20. Foreign & Commonwealth Office, General Services Command, History Notes; Nazi Gold: Information from the British Archives , Historians, LRD No. 11 September 1996; Second Edition: Revised January 1997 (ISBN 0 903359 69 3). In the preface to the October 1996 edition of his book Hitler's Gold, Arthur L. Smith, Jr., wrote that the TGC "has functioned these many years in absolute privacy, and has carefully avoided public scrutiny. The very name itself suggests a body of dull bureaucrats carrying out rather monotonous tasks. Secure in its obscurity and wrapped in official secrecy, the Commission has yet to reveal a far different role, one that was often pivotal in any number of instances where the withholding of the return of looted gold to a communist state was crucial in the Cold War. Just as the world clamors for an accounting from Switzerland, perhaps the same should apply as regards the Tripartite Commission for the Restitution of Monetary Gold." [Back to text]

21. In June 1947, the TGC issued a questionnaire to all members of the IARA, Poland, and Italy, calling for a statement of wrongful removal of monetary gold and also for a statement of movements, covering losses and receipts, during the wartime period. The questionnaire also contained a definition of monetary gold agreed to use by the TGC: "all gold which, at the time of its looting or wrongful removal, was carried as a part of the claimant country's monetary reserve, either in the accounts of the claimant Government itself or in the accounts of the claimant country's central bank or other monetary authority at home or abroad." According to a British study "this definition was intentionally narrow, and aimed at excluding any private claims for restitution, partly because in some countries it had been illegal for private individuals to hold gold, but also because 'an examination of the problem shewed generally that on the one hand the total values of the possible "private claims" provable by documentary evidence, would be small in comparison with governmental claims for the restitution of looted national gold reserves, and on the other hand, that the total number of "private claims" likely to be presented to the Commission, if allowed at all, might run into many thousands. This would render it impossible in practice for the Commission to do the essential work required.' A preliminary examination of the returns received by the Commission confirmed this view." Foreign & Commonwealth Office, General Services Command's History Notes; Nazi Gold: Information from the British Archives (Historians, LRD No. 11 September 1996). [Back to text]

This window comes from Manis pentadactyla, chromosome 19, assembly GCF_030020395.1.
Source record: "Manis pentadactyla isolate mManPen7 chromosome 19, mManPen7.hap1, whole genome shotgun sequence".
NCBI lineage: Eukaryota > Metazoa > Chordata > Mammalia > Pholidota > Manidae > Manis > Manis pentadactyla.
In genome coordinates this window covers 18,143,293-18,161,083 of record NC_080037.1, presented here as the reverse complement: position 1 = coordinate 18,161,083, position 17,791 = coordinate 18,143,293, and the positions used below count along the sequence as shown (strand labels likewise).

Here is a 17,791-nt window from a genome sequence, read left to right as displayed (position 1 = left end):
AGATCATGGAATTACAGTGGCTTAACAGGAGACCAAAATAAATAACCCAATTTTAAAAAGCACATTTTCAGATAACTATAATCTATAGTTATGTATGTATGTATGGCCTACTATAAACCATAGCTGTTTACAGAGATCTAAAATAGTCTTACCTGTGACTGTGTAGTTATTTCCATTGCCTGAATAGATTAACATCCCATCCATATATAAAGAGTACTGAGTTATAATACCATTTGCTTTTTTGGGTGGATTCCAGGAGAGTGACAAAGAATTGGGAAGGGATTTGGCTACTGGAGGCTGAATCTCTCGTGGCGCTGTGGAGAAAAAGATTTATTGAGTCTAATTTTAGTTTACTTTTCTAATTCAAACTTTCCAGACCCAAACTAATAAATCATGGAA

22. Born, Eugenio Pacelli, Piux II was elected Pope in March 1939, having previously served as papal nuncio in Germany from 1917 to 1930 and as Vatican secretary of state from 1930. Researchers may find useful Saul Friedlander, Pius XII and the Third Reich (New York: Octagon, 1986); Carlo Falconi, The Silence of Pius XII (London: Faber & Faber, 1970); Saul Friedlander, Pius XII and the Third Reich (London: Chatto & Windus, 1966); Nazareno Padallaro, Portrait of Pius XII (London: J. M. Dent, 1956); Alexander Ramati, While the Pope Kept Silent (London: Allen & Unwin, 1978); John Pollard, The Vatican and Italian Facism (Cambridge: Cambridge University Press, 1988); Mark Aarons and John Loftus, Unholy Trinity: The Vatican, The Nazis, and Soviet Intelligence (New York: St. Martin's Press, 1991); Mark Aarons and John Loftus, Unholy Trinity: The Vatican, The Nazis, and Swiss Banks. New and rev. ed. (New York: St. Martin's Griffin, 1998); David Alvarez and Robert A. Graham, SJ, Nothing Sacred: Nazi Espionage Against the Vatican 1939-1945 (London and Portland, Oregon: Frank Cass, 1997). [Back to text]